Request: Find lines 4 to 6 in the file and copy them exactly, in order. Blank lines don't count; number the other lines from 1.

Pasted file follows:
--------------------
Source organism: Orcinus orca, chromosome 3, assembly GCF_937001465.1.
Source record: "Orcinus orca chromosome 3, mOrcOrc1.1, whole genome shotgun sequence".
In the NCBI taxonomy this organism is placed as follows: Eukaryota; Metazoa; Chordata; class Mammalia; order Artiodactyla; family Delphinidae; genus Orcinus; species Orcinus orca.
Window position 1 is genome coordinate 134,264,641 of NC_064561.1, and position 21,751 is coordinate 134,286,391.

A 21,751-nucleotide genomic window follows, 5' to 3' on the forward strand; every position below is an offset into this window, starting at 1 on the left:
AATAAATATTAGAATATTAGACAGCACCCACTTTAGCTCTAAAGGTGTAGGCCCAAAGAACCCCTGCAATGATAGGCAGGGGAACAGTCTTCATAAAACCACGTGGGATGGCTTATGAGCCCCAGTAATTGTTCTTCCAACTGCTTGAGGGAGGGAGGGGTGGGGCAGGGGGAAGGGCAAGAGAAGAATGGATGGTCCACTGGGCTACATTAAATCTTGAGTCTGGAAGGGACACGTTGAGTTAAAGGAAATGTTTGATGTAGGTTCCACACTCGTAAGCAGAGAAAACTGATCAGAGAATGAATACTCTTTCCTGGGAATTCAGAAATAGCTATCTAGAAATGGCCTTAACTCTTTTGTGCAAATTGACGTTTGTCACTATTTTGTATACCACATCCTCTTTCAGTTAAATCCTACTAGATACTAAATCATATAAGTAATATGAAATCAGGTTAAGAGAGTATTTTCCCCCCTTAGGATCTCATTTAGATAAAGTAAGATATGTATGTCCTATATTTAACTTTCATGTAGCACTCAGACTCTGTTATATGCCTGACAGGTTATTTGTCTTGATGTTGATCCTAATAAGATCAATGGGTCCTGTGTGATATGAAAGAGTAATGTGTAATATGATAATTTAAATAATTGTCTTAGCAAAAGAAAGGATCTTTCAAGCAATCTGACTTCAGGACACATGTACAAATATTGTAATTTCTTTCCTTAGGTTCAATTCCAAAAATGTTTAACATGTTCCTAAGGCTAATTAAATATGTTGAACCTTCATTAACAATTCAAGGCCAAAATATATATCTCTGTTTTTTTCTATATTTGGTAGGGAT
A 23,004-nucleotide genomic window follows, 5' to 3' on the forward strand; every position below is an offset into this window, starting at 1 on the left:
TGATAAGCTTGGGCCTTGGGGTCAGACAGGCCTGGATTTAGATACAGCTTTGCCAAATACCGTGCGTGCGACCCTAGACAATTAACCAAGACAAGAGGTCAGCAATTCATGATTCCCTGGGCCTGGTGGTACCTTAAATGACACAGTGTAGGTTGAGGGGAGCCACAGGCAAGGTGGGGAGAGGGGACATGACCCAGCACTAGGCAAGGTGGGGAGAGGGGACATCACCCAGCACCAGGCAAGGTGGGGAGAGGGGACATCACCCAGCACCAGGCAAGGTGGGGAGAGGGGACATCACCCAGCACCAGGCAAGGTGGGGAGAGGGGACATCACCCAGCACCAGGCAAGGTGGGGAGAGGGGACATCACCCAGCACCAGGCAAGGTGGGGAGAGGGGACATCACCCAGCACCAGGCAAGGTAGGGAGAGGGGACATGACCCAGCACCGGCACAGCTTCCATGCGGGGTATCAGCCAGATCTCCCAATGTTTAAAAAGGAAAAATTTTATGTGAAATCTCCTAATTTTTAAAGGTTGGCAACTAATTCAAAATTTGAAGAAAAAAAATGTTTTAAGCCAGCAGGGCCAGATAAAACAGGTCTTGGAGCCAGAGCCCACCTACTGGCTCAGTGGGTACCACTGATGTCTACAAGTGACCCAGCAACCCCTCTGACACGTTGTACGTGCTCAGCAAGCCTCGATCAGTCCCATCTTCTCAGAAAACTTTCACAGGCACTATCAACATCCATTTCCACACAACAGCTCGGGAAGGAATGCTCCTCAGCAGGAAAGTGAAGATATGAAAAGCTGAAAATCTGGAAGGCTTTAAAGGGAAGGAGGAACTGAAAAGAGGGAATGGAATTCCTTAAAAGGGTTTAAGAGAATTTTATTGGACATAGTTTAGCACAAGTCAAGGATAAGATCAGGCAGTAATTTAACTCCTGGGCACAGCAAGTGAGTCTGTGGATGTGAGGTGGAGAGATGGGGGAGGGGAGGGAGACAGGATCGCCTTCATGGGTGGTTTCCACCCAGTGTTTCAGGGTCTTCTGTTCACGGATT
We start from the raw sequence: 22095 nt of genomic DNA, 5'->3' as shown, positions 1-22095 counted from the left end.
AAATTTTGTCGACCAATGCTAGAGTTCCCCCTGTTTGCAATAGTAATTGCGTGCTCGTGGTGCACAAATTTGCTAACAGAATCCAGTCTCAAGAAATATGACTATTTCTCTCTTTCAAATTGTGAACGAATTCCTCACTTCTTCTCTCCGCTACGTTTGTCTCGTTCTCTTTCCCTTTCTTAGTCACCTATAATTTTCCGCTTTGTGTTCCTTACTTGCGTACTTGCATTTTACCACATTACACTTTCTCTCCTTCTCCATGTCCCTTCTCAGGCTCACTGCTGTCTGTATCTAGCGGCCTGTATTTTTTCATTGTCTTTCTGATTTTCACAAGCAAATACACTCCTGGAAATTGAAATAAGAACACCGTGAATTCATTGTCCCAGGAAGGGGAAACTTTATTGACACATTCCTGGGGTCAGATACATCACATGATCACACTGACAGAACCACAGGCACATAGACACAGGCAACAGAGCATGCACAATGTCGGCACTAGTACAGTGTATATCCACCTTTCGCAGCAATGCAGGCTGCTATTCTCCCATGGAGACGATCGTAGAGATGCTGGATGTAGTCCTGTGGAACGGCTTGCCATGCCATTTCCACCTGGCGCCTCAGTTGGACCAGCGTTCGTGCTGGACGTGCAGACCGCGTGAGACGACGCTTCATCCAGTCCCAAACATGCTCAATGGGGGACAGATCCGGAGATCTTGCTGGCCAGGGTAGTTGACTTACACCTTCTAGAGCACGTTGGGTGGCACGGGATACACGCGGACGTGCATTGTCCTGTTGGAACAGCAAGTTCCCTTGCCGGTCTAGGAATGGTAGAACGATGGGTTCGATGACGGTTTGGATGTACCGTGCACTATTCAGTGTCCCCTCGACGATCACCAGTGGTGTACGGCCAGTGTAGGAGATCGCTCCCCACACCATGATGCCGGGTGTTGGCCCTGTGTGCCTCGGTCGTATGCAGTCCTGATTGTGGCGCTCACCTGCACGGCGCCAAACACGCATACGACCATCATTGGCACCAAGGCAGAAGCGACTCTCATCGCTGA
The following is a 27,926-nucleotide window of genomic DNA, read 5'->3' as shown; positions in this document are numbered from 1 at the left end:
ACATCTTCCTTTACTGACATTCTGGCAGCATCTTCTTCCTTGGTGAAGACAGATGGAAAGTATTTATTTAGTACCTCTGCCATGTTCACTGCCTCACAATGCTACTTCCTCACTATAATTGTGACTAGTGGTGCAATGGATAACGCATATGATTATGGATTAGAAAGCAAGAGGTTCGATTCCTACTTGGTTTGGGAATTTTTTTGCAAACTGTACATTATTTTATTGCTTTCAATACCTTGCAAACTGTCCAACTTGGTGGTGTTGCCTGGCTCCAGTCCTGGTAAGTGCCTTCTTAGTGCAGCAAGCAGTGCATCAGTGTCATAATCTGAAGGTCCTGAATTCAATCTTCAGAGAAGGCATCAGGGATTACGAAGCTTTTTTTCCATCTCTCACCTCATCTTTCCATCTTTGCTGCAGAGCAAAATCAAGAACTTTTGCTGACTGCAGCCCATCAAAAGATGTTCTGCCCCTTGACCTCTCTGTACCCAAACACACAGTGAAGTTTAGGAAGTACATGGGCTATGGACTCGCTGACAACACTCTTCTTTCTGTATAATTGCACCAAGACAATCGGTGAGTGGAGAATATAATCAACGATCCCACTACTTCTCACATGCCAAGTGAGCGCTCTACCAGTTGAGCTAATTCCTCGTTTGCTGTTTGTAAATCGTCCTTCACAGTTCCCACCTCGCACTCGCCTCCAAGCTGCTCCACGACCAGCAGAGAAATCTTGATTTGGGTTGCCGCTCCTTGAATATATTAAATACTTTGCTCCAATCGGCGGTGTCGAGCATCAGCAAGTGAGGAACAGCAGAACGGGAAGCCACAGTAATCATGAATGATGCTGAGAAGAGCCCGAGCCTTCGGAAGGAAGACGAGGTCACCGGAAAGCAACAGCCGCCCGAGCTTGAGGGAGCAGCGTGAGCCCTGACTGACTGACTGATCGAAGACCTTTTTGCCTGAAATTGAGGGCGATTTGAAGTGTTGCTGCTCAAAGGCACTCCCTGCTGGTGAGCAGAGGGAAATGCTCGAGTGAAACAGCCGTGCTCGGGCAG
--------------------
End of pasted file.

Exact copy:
Window position 1 is genome coordinate 134,264,641 of NC_064561.1, and position 21,751 is coordinate 134,286,391.

A 21,751-nucleotide genomic window follows, 5' to 3' on the forward strand; every position below is an offset into this window, starting at 1 on the left:
AATAAATATTAGAATATTAGACAGCACCCACTTTAGCTCTAAAGGTGTAGGCCCAAAGAACCCCTGCAATGATAGGCAGGGGAACAGTCTTCATAAAACCACGTGGGATGGCTTATGAGCCCCAGTAATTGTTCTTCCAACTGCTTGAGGGAGGGAGGGGTGGGGCAGGGGGAAGGGCAAGAGAAGAATGGATGGTCCACTGGGCTACATTAAATCTTGAGTCTGGAAGGGACACGTTGAGTTAAAGGAAATGTTTGATGTAGGTTCCACACTCGTAAGCAGAGAAAACTGATCAGAGAATGAATACTCTTTCCTGGGAATTCAGAAATAGCTATCTAGAAATGGCCTTAACTCTTTTGTGCAAATTGACGTTTGTCACTATTTTGTATACCACATCCTCTTTCAGTTAAATCCTACTAGATACTAAATCATATAAGTAATATGAAATCAGGTTAAGAGAGTATTTTCCCCCCTTAGGATCTCATTTAGATAAAGTAAGATATGTATGTCCTATATTTAACTTTCATGTAGCACTCAGACTCTGTTATATGCCTGACAGGTTATTTGTCTTGATGTTGATCCTAATAAGATCAATGGGTCCTGTGTGATATGAAAGAGTAATGTGTAATATGATAATTTAAATAATTGTCTTAGCAAAAGAAAGGATCTTTCAAGCAATCTGACTTCAGGACACATGTACAAATATTGTAATTTCTTTCCTTAGGTTCAATTCCAAAAATGTTTAACATGTTCCTAAGGCTAATTAAATATGTTGAACCTTCATTAACAATTCAAGGCCAAAATATATATCTCTGTTTTTTTCTATATTTGGTAGGGAT